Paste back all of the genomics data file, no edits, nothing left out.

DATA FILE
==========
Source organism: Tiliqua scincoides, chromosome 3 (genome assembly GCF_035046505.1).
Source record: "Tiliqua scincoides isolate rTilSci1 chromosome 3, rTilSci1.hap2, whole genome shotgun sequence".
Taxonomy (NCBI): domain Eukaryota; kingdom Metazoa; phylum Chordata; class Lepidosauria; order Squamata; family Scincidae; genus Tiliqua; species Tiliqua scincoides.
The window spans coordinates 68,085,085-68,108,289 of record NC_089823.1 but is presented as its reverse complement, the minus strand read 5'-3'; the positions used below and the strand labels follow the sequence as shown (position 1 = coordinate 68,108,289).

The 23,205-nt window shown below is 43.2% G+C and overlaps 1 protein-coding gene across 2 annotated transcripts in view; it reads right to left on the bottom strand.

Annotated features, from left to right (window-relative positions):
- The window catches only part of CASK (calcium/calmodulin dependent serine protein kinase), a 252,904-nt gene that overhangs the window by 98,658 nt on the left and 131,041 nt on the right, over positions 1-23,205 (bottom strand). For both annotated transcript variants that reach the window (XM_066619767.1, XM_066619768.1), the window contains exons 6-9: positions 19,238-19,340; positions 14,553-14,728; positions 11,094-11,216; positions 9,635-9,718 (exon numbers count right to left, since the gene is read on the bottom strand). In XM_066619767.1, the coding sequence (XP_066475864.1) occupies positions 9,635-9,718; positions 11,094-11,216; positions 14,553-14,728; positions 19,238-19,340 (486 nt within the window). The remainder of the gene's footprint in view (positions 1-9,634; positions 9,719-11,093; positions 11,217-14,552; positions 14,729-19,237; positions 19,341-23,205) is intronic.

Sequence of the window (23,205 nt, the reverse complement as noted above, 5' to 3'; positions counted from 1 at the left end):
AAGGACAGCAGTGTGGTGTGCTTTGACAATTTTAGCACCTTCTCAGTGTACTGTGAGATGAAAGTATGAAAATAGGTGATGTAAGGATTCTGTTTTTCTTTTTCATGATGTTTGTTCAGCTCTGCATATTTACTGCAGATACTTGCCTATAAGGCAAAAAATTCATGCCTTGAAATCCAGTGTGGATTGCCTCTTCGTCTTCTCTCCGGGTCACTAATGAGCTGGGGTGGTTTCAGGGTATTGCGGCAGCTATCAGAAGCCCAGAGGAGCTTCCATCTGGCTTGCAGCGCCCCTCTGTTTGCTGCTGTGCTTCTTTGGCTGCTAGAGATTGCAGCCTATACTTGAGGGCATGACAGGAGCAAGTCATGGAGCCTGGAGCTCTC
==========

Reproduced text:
Source organism: Tiliqua scincoides, chromosome 3 (genome assembly GCF_035046505.1).
Source record: "Tiliqua scincoides isolate rTilSci1 chromosome 3, rTilSci1.hap2, whole genome shotgun sequence".
Taxonomy (NCBI): domain Eukaryota; kingdom Metazoa; phylum Chordata; class Lepidosauria; order Squamata; family Scincidae; genus Tiliqua; species Tiliqua scincoides.
The window spans coordinates 68,085,085-68,108,289 of record NC_089823.1 but is presented as its reverse complement, the minus strand read 5'-3'; the positions used below and the strand labels follow the sequence as shown (position 1 = coordinate 68,108,289).

The 23,205-nt window shown below is 43.2% G+C and overlaps 1 protein-coding gene across 2 annotated transcripts in view; it reads right to left on the bottom strand.

Annotated features, from left to right (window-relative positions):
- The window catches only part of CASK (calcium/calmodulin dependent serine protein kinase), a 252,904-nt gene that overhangs the window by 98,658 nt on the left and 131,041 nt on the right, over positions 1-23,205 (bottom strand). For both annotated transcript variants that reach the window (XM_066619767.1, XM_066619768.1), the window contains exons 6-9: positions 19,238-19,340; positions 14,553-14,728; positions 11,094-11,216; positions 9,635-9,718 (exon numbers count right to left, since the gene is read on the bottom strand). In XM_066619767.1, the coding sequence (XP_066475864.1) occupies positions 9,635-9,718; positions 11,094-11,216; positions 14,553-14,728; positions 19,238-19,340 (486 nt within the window). The remainder of the gene's footprint in view (positions 1-9,634; positions 9,719-11,093; positions 11,217-14,552; positions 14,729-19,237; positions 19,341-23,205) is intronic.

Sequence of the window (23,205 nt, the reverse complement as noted above, 5' to 3'; positions counted from 1 at the left end):
AAGGACAGCAGTGTGGTGTGCTTTGACAATTTTAGCACCTTCTCAGTGTACTGTGAGATGAAAGTATGAAAATAGGTGATGTAAGGATTCTGTTTTTCTTTTTCATGATGTTTGTTCAGCTCTGCATATTTACTGCAGATACTTGCCTATAAGGCAAAAAATTCATGCCTTGAAATCCAGTGTGGATTGCCTCTTCGTCTTCTCTCCGGGTCACTAATGAGCTGGGGTGGTTTCAGGGTATTGCGGCAGCTATCAGAAGCCCAGAGGAGCTTCCATCTGGCTTGCAGCGCCCCTCTGTTTGCTGCTGTGCTTCTTTGGCTGCTAGAGATTGCAGCCTATACTTGAGGGCATGACAGGAGCAAGTCATGGAGCCTGGAGCTCTC